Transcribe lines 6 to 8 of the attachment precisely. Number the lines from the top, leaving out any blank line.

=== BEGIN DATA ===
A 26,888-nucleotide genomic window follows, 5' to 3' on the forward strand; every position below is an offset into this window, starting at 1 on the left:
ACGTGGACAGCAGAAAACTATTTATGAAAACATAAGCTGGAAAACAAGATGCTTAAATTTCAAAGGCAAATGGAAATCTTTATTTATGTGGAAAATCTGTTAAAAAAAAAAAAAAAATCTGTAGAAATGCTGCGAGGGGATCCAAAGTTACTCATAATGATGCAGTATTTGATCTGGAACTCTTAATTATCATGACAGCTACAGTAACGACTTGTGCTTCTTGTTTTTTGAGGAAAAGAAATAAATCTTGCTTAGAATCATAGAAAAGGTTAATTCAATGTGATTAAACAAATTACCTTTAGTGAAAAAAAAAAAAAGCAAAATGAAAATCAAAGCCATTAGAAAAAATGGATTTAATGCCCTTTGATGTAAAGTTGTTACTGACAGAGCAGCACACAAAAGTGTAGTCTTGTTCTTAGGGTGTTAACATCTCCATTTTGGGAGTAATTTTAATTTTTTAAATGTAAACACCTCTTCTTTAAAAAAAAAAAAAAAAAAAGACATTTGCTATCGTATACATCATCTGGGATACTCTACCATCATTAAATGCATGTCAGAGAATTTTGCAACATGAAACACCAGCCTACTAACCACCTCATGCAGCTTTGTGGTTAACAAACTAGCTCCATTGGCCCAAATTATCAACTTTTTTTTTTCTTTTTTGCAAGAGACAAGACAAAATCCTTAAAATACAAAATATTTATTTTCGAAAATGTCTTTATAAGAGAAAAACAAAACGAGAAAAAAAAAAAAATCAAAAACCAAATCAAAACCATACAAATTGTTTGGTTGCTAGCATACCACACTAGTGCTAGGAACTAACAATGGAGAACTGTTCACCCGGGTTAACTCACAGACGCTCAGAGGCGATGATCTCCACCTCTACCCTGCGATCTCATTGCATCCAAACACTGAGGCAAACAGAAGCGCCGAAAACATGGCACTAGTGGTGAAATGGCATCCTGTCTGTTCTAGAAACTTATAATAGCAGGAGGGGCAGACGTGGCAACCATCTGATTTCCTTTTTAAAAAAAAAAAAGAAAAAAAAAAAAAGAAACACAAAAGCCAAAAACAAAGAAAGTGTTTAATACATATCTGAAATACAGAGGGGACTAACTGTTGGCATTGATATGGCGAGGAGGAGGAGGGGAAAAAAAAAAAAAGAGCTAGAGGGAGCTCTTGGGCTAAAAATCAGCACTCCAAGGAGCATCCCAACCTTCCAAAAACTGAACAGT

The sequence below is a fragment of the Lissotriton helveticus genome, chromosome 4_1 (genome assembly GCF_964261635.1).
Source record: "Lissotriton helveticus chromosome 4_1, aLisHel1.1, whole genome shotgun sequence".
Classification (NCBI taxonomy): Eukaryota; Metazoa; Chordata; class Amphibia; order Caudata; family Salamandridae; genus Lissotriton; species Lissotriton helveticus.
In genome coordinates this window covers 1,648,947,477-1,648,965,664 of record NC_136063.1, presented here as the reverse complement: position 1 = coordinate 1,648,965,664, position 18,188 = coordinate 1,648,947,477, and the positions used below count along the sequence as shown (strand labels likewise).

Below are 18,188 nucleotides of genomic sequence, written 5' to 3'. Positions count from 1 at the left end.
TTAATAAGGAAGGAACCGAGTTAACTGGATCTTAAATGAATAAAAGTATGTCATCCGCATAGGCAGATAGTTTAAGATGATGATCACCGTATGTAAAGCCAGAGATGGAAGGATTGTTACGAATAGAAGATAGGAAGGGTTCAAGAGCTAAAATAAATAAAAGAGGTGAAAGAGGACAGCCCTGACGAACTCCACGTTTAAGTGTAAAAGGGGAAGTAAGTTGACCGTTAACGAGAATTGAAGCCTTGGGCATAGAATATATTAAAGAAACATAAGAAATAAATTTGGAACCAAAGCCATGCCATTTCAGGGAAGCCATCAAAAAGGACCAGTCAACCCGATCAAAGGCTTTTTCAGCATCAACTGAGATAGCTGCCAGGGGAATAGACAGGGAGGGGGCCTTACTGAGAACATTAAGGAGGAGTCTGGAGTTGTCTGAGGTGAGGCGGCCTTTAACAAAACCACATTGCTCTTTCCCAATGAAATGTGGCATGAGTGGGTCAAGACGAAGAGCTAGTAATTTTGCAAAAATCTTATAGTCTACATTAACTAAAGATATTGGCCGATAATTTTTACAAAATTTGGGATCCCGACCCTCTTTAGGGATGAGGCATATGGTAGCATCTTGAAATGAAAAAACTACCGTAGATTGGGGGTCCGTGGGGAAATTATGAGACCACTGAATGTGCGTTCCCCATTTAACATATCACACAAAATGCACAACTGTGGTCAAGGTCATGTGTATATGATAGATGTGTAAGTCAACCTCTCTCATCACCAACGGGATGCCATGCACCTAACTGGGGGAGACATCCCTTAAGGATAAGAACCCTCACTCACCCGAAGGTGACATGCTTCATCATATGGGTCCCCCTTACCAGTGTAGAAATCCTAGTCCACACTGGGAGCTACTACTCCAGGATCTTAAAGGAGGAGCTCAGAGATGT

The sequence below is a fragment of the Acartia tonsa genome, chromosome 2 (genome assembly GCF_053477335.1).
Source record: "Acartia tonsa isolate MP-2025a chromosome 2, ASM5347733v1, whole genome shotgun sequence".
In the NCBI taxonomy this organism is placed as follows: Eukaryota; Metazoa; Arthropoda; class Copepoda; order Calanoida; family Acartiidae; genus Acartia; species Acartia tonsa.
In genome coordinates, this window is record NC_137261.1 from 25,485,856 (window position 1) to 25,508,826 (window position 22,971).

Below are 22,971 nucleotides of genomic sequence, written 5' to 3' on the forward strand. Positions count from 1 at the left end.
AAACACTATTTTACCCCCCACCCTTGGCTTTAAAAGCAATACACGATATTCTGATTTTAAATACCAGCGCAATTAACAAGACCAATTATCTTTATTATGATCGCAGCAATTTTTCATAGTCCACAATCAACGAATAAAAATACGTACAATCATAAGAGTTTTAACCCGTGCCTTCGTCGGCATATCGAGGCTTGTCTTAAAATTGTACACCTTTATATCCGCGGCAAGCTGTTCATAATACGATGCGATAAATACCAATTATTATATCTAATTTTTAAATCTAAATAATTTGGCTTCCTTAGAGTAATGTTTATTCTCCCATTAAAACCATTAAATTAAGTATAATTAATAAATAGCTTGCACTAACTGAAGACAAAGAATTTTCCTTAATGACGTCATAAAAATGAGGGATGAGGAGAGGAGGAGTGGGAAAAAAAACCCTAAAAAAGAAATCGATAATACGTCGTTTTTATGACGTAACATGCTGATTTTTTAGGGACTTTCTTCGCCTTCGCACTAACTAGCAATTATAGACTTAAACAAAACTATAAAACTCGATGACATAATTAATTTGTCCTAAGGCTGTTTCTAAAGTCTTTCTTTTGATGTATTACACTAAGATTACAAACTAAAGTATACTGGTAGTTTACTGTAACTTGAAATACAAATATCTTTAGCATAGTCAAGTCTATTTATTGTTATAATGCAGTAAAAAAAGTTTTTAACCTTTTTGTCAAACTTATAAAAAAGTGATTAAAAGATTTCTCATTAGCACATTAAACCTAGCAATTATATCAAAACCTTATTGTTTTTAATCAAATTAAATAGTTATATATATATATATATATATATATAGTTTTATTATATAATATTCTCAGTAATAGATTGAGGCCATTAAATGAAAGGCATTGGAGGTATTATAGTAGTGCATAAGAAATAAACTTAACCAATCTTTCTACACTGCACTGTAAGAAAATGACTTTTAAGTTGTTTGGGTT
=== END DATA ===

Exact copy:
In genome coordinates this window covers 1,648,947,477-1,648,965,664 of record NC_136063.1, presented here as the reverse complement: position 1 = coordinate 1,648,965,664, position 18,188 = coordinate 1,648,947,477, and the positions used below count along the sequence as shown (strand labels likewise).

Below are 18,188 nucleotides of genomic sequence, written 5' to 3'. Positions count from 1 at the left end.
TTAATAAGGAAGGAACCGAGTTAACTGGATCTTAAATGAATAAAAGTATGTCATCCGCATAGGCAGATAGTTTAAGATGATGATCACCGTATGTAAAGCCAGAGATGGAAGGATTGTTACGAATAGAAGATAGGAAGGGTTCAAGAGCTAAAATAAATAAAAGAGGTGAAAGAGGACAGCCCTGACGAACTCCACGTTTAAGTGTAAAAGGGGAAGTAAGTTGACCGTTAACGAGAATTGAAGCCTTGGGCATAGAATATATTAAAGAAACATAAGAAATAAATTTGGAACCAAAGCCATGCCATTTCAGGGAAGCCATCAAAAAGGACCAGTCAACCCGATCAAAGGCTTTTTCAGCATCAACTGAGATAGCTGCCAGGGGAATAGACAGGGAGGGGGCCTTACTGAGAACATTAAGGAGGAGTCTGGAGTTGTCTGAGGTGAGGCGGCCTTTAACAAAACCACATTGCTCTTTCCCAATGAAATGTGGCATGAGTGGGTCAAGACGAAGAGCTAGTAATTTTGCAAAAATCTTATAGTCTACATTAACTAAAGATATTGGCCGATAATTTTTACAAAATTTGGGATCCCGACCCTCTTTAGGGATGAGGCATATGGTAGCATCTTGAAATGAAAAAACTACCGTAGATTGGGGGTCCGTGGGGAAATTATGAGACCACTGAATGTGCGTTCCCCATTTAACATATCACACAAAATGCACAACTGTGGTCAAGGTCATGTGTATATGATAGATGTGTAAGTCAACCTCTCTCATCACCAACGGGATGCCATGCACCTAACTGGGGGAGACATCCCTTAAGGATAAGAACCCTCACTCACCCGAAGGTGACATGCTTCATCATATGGGTCCCCCTTACCAGTGTAGAAATCCTAGTCCACACTGGGAGCTACTACTCCAGGATCTTAAAGGAGGAGCTCAGAGATGT